[vimeo http://www.vimeo.com/9641036 w=696&h=393]

I can not help it, I love meaningful data. And if the data is portrayed in a way that is easy to visualize I love it even more. This is a great video example of Internet data visualization. For all those preparing presentations (including myself) I've made a transcript of all the data, except for the years when the social networks where created, and added a couple more numbers extrapolated from the data in the video.

The numbers have been included with all their zeros (taking into account USA numbering) to make it easier to grasp the volumes we are talking about and to try to avoid some of the mistakes that are usually made when transferring billions and trillions from country to country. It will also be easier to do copy and pasting to a spreadsheet program (which sucks in transnational settings.) I have outlined a couple disparities in numbers, which are probably due to rounding and differences in the dates of samples. Everything that I've included is in italica.

Internet 2009 in numbers

  • 1730000000 Internet users worldwide (September 2009), of which:
    • 738257230 are in Asia,
    • 418029796 are in Europe,
    • 252908000 are in North America,
    • 179031479 are in Latin America and the Caribbean,
    • 67371700 are in Africa, and
    • 20970490 are in Oceania (Australia is part of it).
  • Adding all these values we get a total of 1676568695 Internet users worldwide, which means that 53431305 are missing from the first number in the video (they are probably in Atlantis).
  • Using only the numbers per location in the video, the distribution of Internet users in the world is:
    • ??44.03% of users in Asia,
    • 24.93% in Europe,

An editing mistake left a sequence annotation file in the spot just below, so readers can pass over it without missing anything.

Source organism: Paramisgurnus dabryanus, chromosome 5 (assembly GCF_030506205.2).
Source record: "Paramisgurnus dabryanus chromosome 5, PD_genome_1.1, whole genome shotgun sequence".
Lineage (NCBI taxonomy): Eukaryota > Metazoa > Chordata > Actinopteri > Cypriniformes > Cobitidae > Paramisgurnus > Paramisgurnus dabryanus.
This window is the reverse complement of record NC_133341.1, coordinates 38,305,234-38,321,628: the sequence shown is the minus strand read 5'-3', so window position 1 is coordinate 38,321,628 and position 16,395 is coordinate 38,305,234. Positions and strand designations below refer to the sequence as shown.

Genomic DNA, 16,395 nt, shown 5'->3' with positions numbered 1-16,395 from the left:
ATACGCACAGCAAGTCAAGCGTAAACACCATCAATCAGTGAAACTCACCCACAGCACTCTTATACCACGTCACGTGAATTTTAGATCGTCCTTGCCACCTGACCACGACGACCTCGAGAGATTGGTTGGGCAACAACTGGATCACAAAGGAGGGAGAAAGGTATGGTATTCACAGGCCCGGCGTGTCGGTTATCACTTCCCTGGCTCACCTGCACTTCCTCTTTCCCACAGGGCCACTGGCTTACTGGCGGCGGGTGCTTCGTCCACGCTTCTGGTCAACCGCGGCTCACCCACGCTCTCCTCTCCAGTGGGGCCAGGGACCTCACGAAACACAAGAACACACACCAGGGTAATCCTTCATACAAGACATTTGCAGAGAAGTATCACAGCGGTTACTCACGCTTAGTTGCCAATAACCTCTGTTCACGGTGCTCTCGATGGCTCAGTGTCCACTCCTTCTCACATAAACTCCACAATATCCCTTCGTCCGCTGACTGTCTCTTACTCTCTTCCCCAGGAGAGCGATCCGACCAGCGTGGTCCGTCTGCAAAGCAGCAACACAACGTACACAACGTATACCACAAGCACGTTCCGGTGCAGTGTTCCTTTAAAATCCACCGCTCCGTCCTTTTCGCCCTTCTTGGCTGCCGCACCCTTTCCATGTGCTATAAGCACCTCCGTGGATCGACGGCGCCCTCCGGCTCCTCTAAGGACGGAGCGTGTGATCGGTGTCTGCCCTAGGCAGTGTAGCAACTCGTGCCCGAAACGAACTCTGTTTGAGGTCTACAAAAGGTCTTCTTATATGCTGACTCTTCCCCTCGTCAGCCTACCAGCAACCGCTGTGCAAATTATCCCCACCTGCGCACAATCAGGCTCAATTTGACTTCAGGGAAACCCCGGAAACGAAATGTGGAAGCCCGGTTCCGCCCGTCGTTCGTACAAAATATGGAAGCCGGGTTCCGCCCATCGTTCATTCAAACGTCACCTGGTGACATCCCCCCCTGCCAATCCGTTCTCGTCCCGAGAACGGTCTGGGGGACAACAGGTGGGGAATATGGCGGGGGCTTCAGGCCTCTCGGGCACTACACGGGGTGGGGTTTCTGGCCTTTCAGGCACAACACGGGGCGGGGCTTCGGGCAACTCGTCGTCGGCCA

• 15.08% in North America,
    • 10.68% in Latin America and the Caribbean,
    • 4.02% in Africa, and
    • 1.25% in Oceania.
  • 90000000000000 emails sent in 2009.
  • 247000000000 emails sent on average per day (which translates exactly to 90155000000000 in a year.)
  • 200000000000 spam emails sent on average per day, 81% of total.
  • 1400000000 email users in the world. (using the per day data good emails represents 19% of all emails, for a total of 47000000000 emails a year, which would mean 12253.57 good emails per person every year, makes you wonder...)
  • 234000000 websites (as of December 2009.)
  • 126000000 blogs on the Internet (according to BlogPulse.) Which would mean that 53.84% of the Internet sites are blogs!
  • 84% of social network sites have more women than men.
  • 27300000 Tweets per day (November 2009.)
  • 4250000 people following @aplusk (already 4600332 when I wrote this post.)
  • 260000000000 page views served by Facebook per month. Which is more than 6000000 page views per minute or 37400000000000 in a year.
  • 24000000000 page views per month served by MySpace.
  • 4400000000 page views per month served by Twitter.
  • 1900000000 page views per month served by LinkedIn.
  • 30000 servers used by Facebook.
  • 350000000 people on Facebook. (Which means that members view 742.86 Facebook pages per month.)
  • 2500000000 photos uploaded each month to Facebook. At this rate it will reach 30000000000 uploads per year.
  • 4000000000 pictures hosted by Flickr (October 2009.)
  • 1000000000 videos served by YouTube per day.
  • 1220000000 videos viewed per month on YouTube in the US.
  • 924000000 videos viewed per month on Hulu in the US (November 2009.)
  • 182 videos watched a month by the average USA citizen.
  • 82% of the USA population watch videos online.
  • 148000 new zombie computers every day (these are the ones sending out billions of spam emails.)
  • 2600000 malicious code threats (viruses, trojans, etc.) at the start of 2009.
  • There are a hell of a lot of zeros in this post.

I'm sure somebody with good spreadsheet and statistical skills can make a great working table out of this. Please let me know if you see any mistakes so that I can correct them.